Wednesday 27 January 2021

Movie Review: The Yellow Birds (2017)

A drama about the horrors of war and resultant psychological trauma, The Yellow Birds trudges through well-worn terrain with familiar characters and a banal battlefield mystery.

Private John Bartle (Alden Ehrenreich) returns from the Iraq War traumatized by what happened to his friend Private Daniel Murphy (Tye Sheridan). Flashbacks reveal the friendship between the two men developing from their training days under the guidance of Sergeant Sterling (Jack Huston) through to deployment and various difficult under-fire episodes.

Now Bartle refuses to communicate with his mother Amy (Toni Collette) and avoids Captain Anderson (Jason Patric), who is investigating what happened to Murphy. Meanwhile Murphy's mother Maureen (Jennifer Aniston) is desperate to learn her son's fate.

Battlefield mysteries and post traumatic stress disorder stories inspired by American involvement in Middle East wars have already featured in productions of various quality including Courage Under Fire (1996), Jarhead (2005), In The Valley Of Elah (2007)The Hurt Locker (2008), Stop-Loss (2008), Brothers (2009) and American Sniper (2014). Lacking anything new to say, The Yellow Birds unfortunately flies in lazy circles, unsurprisingly failing to extract any fresh drama from shrivelled material.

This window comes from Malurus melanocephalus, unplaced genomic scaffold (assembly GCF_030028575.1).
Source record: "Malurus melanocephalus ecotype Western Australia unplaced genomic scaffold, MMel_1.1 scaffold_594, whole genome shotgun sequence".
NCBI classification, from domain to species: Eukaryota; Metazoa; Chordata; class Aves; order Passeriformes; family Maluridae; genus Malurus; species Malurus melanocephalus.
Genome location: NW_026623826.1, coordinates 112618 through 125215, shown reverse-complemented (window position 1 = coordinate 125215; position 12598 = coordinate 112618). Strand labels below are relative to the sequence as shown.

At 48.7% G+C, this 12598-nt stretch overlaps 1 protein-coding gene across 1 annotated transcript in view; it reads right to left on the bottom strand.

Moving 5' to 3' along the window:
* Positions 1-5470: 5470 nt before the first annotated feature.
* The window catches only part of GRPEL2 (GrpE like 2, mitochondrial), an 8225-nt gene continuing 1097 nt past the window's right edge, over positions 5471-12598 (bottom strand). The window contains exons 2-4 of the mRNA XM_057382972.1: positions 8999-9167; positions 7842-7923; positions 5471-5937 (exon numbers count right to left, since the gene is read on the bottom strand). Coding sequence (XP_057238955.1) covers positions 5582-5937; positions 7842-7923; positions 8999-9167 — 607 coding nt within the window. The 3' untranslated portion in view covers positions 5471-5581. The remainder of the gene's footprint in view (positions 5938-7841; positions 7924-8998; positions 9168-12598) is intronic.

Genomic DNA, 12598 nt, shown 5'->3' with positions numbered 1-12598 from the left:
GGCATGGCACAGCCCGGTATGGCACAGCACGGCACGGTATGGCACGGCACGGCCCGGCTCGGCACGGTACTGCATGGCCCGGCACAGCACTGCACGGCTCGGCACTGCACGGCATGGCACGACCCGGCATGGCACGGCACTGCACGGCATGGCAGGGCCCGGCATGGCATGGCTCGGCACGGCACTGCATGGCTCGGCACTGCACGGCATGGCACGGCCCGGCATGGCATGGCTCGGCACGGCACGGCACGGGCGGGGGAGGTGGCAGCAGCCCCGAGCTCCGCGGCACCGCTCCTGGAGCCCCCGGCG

Director Alexandre Moors and writers David Lowery and R.F.I. Porto, adapting the Kevin Powers book, assemble the tired pieces with minimal heart and soul, resulting in a depressing and derivative tone. The time jumps between Bartle's present doldrums and his earlier training and battlefield encounters do little to camouflage the threadbare content. The resolution of Murphy's story adds to the sense of abject narrative incompetence, given the well-established value of a captured soldier in enemy hands.

The visuals are adequate, the action scenes in the dusty streets of Baghdad (filmed in Morocco) are rationally edited, and the cast members are better than their limited character definitions, with Huston and Patric particularly wasted. But despite some decent flaps, The Yellow Birds bumbles away into forgettable air.

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